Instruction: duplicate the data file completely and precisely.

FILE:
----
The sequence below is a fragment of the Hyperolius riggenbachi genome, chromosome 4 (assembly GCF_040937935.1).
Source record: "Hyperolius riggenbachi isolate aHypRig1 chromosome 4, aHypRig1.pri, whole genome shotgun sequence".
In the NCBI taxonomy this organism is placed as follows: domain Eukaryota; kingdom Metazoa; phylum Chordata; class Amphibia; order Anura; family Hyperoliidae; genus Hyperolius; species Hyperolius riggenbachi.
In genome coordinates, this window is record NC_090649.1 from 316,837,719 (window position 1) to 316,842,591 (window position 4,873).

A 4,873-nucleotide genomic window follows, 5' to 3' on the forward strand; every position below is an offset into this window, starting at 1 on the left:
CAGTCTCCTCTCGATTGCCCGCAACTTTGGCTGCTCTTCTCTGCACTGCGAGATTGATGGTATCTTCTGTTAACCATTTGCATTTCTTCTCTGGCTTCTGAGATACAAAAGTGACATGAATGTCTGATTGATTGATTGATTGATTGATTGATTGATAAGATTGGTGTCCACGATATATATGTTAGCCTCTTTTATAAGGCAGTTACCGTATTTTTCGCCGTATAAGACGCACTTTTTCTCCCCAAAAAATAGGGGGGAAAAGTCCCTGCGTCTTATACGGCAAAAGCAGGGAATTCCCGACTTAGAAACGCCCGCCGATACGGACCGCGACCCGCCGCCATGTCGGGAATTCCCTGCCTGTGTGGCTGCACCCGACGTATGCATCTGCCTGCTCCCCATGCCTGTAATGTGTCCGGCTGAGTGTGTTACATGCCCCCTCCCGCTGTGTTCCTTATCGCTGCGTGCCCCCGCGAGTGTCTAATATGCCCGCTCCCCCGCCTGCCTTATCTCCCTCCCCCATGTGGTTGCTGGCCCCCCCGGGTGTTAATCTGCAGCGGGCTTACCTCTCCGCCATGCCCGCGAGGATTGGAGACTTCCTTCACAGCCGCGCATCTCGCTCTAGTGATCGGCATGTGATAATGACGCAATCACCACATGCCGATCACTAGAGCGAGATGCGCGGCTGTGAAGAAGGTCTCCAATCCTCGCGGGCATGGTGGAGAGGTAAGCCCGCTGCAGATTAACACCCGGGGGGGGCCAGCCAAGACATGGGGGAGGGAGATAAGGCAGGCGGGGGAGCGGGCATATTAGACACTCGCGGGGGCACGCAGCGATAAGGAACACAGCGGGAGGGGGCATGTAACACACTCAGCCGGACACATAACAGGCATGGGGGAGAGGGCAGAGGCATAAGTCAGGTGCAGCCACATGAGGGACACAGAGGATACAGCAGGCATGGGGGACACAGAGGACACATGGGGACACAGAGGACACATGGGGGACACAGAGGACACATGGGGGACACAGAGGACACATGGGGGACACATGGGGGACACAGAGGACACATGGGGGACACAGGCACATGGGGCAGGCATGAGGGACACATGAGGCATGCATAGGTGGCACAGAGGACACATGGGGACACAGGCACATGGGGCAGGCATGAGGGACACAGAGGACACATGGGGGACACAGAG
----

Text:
The sequence below is a fragment of the Hyperolius riggenbachi genome, chromosome 4 (assembly GCF_040937935.1).
Source record: "Hyperolius riggenbachi isolate aHypRig1 chromosome 4, aHypRig1.pri, whole genome shotgun sequence".
In the NCBI taxonomy this organism is placed as follows: domain Eukaryota; kingdom Metazoa; phylum Chordata; class Amphibia; order Anura; family Hyperoliidae; genus Hyperolius; species Hyperolius riggenbachi.
In genome coordinates, this window is record NC_090649.1 from 316,837,719 (window position 1) to 316,842,591 (window position 4,873).

A 4,873-nucleotide genomic window follows, 5' to 3' on the forward strand; every position below is an offset into this window, starting at 1 on the left:
CAGTCTCCTCTCGATTGCCCGCAACTTTGGCTGCTCTTCTCTGCACTGCGAGATTGATGGTATCTTCTGTTAACCATTTGCATTTCTTCTCTGGCTTCTGAGATACAAAAGTGACATGAATGTCTGATTGATTGATTGATTGATTGATTGATTGATAAGATTGGTGTCCACGATATATATGTTAGCCTCTTTTATAAGGCAGTTACCGTATTTTTCGCCGTATAAGACGCACTTTTTCTCCCCAAAAAATAGGGGGGAAAAGTCCCTGCGTCTTATACGGCAAAAGCAGGGAATTCCCGACTTAGAAACGCCCGCCGATACGGACCGCGACCCGCCGCCATGTCGGGAATTCCCTGCCTGTGTGGCTGCACCCGACGTATGCATCTGCCTGCTCCCCATGCCTGTAATGTGTCCGGCTGAGTGTGTTACATGCCCCCTCCCGCTGTGTTCCTTATCGCTGCGTGCCCCCGCGAGTGTCTAATATGCCCGCTCCCCCGCCTGCCTTATCTCCCTCCCCCATGTGGTTGCTGGCCCCCCCGGGTGTTAATCTGCAGCGGGCTTACCTCTCCGCCATGCCCGCGAGGATTGGAGACTTCCTTCACAGCCGCGCATCTCGCTCTAGTGATCGGCATGTGATAATGACGCAATCACCACATGCCGATCACTAGAGCGAGATGCGCGGCTGTGAAGAAGGTCTCCAATCCTCGCGGGCATGGTGGAGAGGTAAGCCCGCTGCAGATTAACACCCGGGGGGGGCCAGCCAAGACATGGGGGAGGGAGATAAGGCAGGCGGGGGAGCGGGCATATTAGACACTCGCGGGGGCACGCAGCGATAAGGAACACAGCGGGAGGGGGCATGTAACACACTCAGCCGGACACATAACAGGCATGGGGGAGAGGGCAGAGGCATAAGTCAGGTGCAGCCACATGAGGGACACAGAGGATACAGCAGGCATGGGGGACACAGAGGACACATGGGGACACAGAGGACACATGGGGGACACAGAGGACACATGGGGGACACAGAGGACACATGGGGGACACATGGGGGACACAGAGGACACATGGGGGACACAGGCACATGGGGCAGGCATGAGGGACACATGAGGCATGCATAGGTGGCACAGAGGACACATGGGGACACAGGCACATGGGGCAGGCATGAGGGACACAGAGGACACATGGGGGACACAGAG